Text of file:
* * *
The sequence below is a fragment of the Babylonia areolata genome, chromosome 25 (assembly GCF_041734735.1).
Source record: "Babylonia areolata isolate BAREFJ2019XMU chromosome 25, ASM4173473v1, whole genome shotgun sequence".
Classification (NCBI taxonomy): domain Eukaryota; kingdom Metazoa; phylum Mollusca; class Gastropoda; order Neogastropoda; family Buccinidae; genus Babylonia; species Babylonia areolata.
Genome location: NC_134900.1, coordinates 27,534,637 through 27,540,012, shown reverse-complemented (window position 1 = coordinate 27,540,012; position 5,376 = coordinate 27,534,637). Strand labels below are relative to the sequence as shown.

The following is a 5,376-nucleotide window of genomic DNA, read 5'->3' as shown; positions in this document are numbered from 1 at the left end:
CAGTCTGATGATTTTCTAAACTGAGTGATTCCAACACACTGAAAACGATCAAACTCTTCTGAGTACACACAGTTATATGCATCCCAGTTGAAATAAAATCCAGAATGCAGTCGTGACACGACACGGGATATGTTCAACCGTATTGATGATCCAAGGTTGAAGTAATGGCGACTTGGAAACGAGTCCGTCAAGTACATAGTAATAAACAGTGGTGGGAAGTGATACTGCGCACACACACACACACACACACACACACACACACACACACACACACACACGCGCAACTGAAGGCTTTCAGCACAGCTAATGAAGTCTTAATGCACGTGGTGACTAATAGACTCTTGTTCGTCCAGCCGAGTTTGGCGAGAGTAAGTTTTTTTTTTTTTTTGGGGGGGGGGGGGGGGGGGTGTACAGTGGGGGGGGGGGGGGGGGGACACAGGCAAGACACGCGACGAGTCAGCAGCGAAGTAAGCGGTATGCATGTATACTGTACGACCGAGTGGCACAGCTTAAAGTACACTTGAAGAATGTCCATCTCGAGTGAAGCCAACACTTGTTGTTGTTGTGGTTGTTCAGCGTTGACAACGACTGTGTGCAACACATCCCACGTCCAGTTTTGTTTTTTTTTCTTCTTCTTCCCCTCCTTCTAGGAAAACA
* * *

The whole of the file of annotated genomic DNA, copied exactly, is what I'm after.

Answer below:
The sequence below is a fragment of the Babylonia areolata genome, chromosome 25 (assembly GCF_041734735.1).
Source record: "Babylonia areolata isolate BAREFJ2019XMU chromosome 25, ASM4173473v1, whole genome shotgun sequence".
Classification (NCBI taxonomy): domain Eukaryota; kingdom Metazoa; phylum Mollusca; class Gastropoda; order Neogastropoda; family Buccinidae; genus Babylonia; species Babylonia areolata.
Genome location: NC_134900.1, coordinates 27,534,637 through 27,540,012, shown reverse-complemented (window position 1 = coordinate 27,540,012; position 5,376 = coordinate 27,534,637). Strand labels below are relative to the sequence as shown.

The following is a 5,376-nucleotide window of genomic DNA, read 5'->3' as shown; positions in this document are numbered from 1 at the left end:
CAGTCTGATGATTTTCTAAACTGAGTGATTCCAACACACTGAAAACGATCAAACTCTTCTGAGTACACACAGTTATATGCATCCCAGTTGAAATAAAATCCAGAATGCAGTCGTGACACGACACGGGATATGTTCAACCGTATTGATGATCCAAGGTTGAAGTAATGGCGACTTGGAAACGAGTCCGTCAAGTACATAGTAATAAACAGTGGTGGGAAGTGATACTGCGCACACACACACACACACACACACACACACACACACACACACACACACACGCGCAACTGAAGGCTTTCAGCACAGCTAATGAAGTCTTAATGCACGTGGTGACTAATAGACTCTTGTTCGTCCAGCCGAGTTTGGCGAGAGTAAGTTTTTTTTTTTTTTTGGGGGGGGGGGGGGGGGGGTGTACAGTGGGGGGGGGGGGGGGGGGACACAGGCAAGACACGCGACGAGTCAGCAGCGAAGTAAGCGGTATGCATGTATACTGTACGACCGAGTGGCACAGCTTAAAGTACACTTGAAGAATGTCCATCTCGAGTGAAGCCAACACTTGTTGTTGTTGTGGTTGTTCAGCGTTGACAACGACTGTGTGCAACACATCCCACGTCCAGTTTTGTTTTTTTTTCTTCTTCTTCCCCTCCTTCTAGGAAAACA